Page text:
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The Science behind Skin Deep

Paging through women's magazines might not sound like engineering, but junior biomedical engineering major Ajay Raghavan sees the science behind the articles and advertisements. With a concentration in biomaterials and tissue engineering and interests in make-up and skin care, Ajay knows all about the biomedical background that goes into products like anti-aging creams and emollients.

While the beauty industry is traditionally rooted in chemical engineering — the occupation of Ajay's parents and the direction they were hoping he would go — he wanted to do something different. He chose biomed: "Technology and a lot of things are moving toward biomed. In chemical engineering there will always be jobs available, but the for the things that I want to do with my career, I think that this is definitely the right place to be."

Ajay became interested in biomed during his senior year of high school and was invited to a luncheon at Drexel where he talked to professors from the School of Biomedical Engineering, Science, and Health Systems. He was impressed by the faculty’s dedication to their field and their research. Although he comes from a small town in Connecticut, he wasn't worried about adjusting to life in a big city and was eager for the academic challenges of the biomed coursework.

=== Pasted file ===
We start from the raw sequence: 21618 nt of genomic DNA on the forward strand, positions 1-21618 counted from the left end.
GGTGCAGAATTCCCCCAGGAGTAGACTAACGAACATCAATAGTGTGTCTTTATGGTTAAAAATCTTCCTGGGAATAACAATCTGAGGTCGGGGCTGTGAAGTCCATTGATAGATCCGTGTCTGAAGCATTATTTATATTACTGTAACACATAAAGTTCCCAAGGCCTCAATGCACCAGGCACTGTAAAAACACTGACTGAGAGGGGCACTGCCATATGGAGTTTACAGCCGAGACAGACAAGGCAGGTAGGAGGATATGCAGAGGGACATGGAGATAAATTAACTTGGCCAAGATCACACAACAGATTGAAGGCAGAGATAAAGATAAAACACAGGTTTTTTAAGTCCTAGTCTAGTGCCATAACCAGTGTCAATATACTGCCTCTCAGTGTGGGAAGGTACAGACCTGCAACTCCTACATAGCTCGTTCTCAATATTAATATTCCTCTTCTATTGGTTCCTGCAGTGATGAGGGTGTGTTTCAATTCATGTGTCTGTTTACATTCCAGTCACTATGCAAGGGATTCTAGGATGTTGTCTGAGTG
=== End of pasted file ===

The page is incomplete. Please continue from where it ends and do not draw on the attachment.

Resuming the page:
Naturally service-oriented, Ajay was excited to see the ways in which his major and classes also focus on helping others. He explains, "I'd like to think of us as the magic behind doctors if they were wizards, because the doctors use the technology, and they do a great job of it, but you need someone to really think of the patient and think of how they’re going to respond and what their needs are."

In addition to his schoolwork, Ajay is busy on campus as a teaching assistant for a civic engagement course, a member of the Foundation of Undergraduates for Sexual Equality (FUSE), and a member of weServe — a service organization for the biomedical engineering field.

An entrepreneur at heart, Ajay plans to continue his studies and get a master's in engineering or an MBA and then work for a large company like L'Oréal or Estée Lauder until he can branch out and start his own comparable company. While at Drexel, he’s hoping to arrange a co-op in Paris with one of these companies.